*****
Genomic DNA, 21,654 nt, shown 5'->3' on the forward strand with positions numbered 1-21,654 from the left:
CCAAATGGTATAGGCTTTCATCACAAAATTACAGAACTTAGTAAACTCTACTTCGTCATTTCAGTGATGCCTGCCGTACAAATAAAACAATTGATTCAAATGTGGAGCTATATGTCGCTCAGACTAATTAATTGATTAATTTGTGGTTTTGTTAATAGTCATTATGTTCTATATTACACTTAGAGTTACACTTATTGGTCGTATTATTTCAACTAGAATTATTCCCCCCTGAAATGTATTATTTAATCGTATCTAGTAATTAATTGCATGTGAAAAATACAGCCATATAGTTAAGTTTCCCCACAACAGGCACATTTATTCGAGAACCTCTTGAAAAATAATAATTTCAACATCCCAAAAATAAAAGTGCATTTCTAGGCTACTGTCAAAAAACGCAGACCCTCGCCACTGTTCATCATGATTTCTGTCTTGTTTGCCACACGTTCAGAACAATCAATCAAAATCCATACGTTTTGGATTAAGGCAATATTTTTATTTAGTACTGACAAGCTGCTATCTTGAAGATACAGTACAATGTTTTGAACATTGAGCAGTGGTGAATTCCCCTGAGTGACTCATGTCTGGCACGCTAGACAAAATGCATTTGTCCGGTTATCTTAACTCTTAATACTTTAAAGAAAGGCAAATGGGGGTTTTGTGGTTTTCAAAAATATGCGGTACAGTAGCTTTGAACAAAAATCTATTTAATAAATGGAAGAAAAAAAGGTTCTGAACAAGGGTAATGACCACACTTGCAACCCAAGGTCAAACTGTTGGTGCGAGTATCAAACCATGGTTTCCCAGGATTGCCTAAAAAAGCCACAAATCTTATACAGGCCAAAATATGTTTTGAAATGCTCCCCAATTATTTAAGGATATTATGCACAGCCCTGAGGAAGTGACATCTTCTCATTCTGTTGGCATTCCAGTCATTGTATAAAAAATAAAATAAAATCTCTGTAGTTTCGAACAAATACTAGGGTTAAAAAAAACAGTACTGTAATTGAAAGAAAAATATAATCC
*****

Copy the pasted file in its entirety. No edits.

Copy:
Genomic DNA, 21,654 nt, shown 5'->3' on the forward strand with positions numbered 1-21,654 from the left:
CCAAATGGTATAGGCTTTCATCACAAAATTACAGAACTTAGTAAACTCTACTTCGTCATTTCAGTGATGCCTGCCGTACAAATAAAACAATTGATTCAAATGTGGAGCTATATGTCGCTCAGACTAATTAATTGATTAATTTGTGGTTTTGTTAATAGTCATTATGTTCTATATTACACTTAGAGTTACACTTATTGGTCGTATTATTTCAACTAGAATTATTCCCCCCTGAAATGTATTATTTAATCGTATCTAGTAATTAATTGCATGTGAAAAATACAGCCATATAGTTAAGTTTCCCCACAACAGGCACATTTATTCGAGAACCTCTTGAAAAATAATAATTTCAACATCCCAAAAATAAAAGTGCATTTCTAGGCTACTGTCAAAAAACGCAGACCCTCGCCACTGTTCATCATGATTTCTGTCTTGTTTGCCACACGTTCAGAACAATCAATCAAAATCCATACGTTTTGGATTAAGGCAATATTTTTATTTAGTACTGACAAGCTGCTATCTTGAAGATACAGTACAATGTTTTGAACATTGAGCAGTGGTGAATTCCCCTGAGTGACTCATGTCTGGCACGCTAGACAAAATGCATTTGTCCGGTTATCTTAACTCTTAATACTTTAAAGAAAGGCAAATGGGGGTTTTGTGGTTTTCAAAAATATGCGGTACAGTAGCTTTGAACAAAAATCTATTTAATAAATGGAAGAAAAAAAGGTTCTGAACAAGGGTAATGACCACACTTGCAACCCAAGGTCAAACTGTTGGTGCGAGTATCAAACCATGGTTTCCCAGGATTGCCTAAAAAAGCCACAAATCTTATACAGGCCAAAATATGTTTTGAAATGCTCCCCAATTATTTAAGGATATTATGCACAGCCCTGAGGAAGTGACATCTTCTCATTCTGTTGGCATTCCAGTCATTGTATAAAAAATAAAATAAAATCTCTGTAGTTTCGAACAAATACTAGGGTTAAAAAAAACAGTACTGTAATTGAAAGAAAAATATAATCC